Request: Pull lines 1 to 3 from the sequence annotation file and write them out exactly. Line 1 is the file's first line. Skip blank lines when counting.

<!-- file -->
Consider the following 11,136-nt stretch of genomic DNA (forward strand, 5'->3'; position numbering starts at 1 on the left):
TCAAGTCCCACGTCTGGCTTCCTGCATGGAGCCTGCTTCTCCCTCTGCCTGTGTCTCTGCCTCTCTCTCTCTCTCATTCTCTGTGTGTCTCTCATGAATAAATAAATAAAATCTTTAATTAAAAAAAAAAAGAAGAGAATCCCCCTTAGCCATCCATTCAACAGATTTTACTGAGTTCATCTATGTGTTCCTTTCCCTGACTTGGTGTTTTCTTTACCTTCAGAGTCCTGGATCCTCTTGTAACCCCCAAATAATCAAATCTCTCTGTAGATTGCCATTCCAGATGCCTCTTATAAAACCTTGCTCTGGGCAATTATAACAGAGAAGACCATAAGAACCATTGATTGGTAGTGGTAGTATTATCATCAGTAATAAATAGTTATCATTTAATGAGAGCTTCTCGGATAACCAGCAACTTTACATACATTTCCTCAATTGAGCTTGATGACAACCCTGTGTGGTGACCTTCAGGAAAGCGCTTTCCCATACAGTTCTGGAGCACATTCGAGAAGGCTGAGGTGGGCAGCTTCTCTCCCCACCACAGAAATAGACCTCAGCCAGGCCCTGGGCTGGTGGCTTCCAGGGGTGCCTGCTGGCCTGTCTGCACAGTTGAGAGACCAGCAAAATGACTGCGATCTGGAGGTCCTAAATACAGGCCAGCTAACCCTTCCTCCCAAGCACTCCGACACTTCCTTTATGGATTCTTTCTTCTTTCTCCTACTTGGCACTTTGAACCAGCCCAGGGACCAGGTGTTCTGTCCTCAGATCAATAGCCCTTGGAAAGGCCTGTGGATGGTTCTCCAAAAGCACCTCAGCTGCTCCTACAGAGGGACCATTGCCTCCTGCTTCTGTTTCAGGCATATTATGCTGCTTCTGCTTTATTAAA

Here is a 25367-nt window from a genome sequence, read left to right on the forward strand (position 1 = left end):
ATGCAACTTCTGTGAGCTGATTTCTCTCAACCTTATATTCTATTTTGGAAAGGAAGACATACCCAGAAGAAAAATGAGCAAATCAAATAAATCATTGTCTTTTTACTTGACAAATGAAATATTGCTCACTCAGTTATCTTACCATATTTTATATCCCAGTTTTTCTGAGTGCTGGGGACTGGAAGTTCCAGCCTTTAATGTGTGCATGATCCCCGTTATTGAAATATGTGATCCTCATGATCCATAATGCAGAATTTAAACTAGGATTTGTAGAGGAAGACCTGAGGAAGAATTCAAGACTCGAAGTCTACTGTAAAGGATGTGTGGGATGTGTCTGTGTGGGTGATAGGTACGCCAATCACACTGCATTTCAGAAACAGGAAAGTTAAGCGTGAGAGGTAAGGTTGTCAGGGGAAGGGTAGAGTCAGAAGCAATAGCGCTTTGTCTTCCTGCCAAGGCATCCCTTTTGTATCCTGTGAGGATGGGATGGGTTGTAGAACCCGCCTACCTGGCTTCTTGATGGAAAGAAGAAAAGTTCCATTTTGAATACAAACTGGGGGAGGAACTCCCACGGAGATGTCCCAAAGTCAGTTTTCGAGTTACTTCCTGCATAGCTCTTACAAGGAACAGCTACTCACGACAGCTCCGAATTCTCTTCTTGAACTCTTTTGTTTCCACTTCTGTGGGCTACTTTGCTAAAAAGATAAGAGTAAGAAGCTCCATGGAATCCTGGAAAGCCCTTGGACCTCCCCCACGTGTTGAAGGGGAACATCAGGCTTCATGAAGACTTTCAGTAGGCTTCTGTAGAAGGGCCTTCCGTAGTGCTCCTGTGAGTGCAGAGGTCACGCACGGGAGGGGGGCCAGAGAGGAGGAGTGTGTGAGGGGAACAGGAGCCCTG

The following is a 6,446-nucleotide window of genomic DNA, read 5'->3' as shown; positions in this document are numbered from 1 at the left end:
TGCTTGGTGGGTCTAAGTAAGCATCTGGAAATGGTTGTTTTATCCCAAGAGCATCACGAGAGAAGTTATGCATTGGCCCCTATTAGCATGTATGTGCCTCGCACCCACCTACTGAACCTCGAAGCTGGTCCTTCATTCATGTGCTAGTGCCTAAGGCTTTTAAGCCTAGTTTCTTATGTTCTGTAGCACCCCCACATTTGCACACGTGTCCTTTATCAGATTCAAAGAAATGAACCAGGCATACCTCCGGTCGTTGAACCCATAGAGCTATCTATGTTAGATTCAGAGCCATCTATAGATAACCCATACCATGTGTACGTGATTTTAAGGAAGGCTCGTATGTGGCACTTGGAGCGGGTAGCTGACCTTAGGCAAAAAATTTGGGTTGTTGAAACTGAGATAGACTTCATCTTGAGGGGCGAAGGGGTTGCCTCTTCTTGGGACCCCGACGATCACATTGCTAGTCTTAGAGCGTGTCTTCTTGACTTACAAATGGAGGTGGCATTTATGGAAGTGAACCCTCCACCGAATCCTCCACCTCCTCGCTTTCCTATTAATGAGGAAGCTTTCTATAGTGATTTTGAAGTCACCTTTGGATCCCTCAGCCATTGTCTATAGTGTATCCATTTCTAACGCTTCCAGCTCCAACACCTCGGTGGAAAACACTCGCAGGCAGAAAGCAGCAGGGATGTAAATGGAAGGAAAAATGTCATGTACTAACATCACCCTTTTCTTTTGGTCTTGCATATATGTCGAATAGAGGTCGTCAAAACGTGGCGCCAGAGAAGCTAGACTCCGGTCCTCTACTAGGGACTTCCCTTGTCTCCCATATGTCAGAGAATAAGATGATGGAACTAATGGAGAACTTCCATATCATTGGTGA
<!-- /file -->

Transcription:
Consider the following 11,136-nt stretch of genomic DNA (forward strand, 5'->3'; position numbering starts at 1 on the left):
TCAAGTCCCACGTCTGGCTTCCTGCATGGAGCCTGCTTCTCCCTCTGCCTGTGTCTCTGCCTCTCTCTCTCTCTCATTCTCTGTGTGTCTCTCATGAATAAATAAATAAAATCTTTAATTAAAAAAAAAAAGAAGAGAATCCCCCTTAGCCATCCATTCAACAGATTTTACTGAGTTCATCTATGTGTTCCTTTCCCTGACTTGGTGTTTTCTTTACCTTCAGAGTCCTGGATCCTCTTGTAACCCCCAAATAATCAAATCTCTCTGTAGATTGCCATTCCAGATGCCTCTTATAAAACCTTGCTCTGGGCAATTATAACAGAGAAGACCATAAGAACCATTGATTGGTAGTGGTAGTATTATCATCAGTAATAAATAGTTATCATTTAATGAGAGCTTCTCGGATAACCAGCAACTTTACATACATTTCCTCAATTGAGCTTGATGACAACCCTGTGTGGTGACCTTCAGGAAAGCGCTTTCCCATACAGTTCTGGAGCACATTCGAGAAGGCTGAGGTGGGCAGCTTCTCTCCCCACCACAGAAATAGACCTCAGCCAGGCCCTGGGCTGGTGGCTTCCAGGGGTGCCTGCTGGCCTGTCTGCACAGTTGAGAGACCAGCAAAATGACTGCGATCTGGAGGTCCTAAATACAGGCCAGCTAACCCTTCCTCCCAAGCACTCCGACACTTCCTTTATGGATTCTTTCTTCTTTCTCCTACTTGGCACTTTGAACCAGCCCAGGGACCAGGTGTTCTGTCCTCAGATCAATAGCCCTTGGAAAGGCCTGTGGATGGTTCTCCAAAAGCACCTCAGCTGCTCCTACAGAGGGACCATTGCCTCCTGCTTCTGTTTCAGGCATATTATGCTGCTTCTGCTTTATTAAA

Here is a 25367-nt window from a genome sequence, read left to right on the forward strand (position 1 = left end):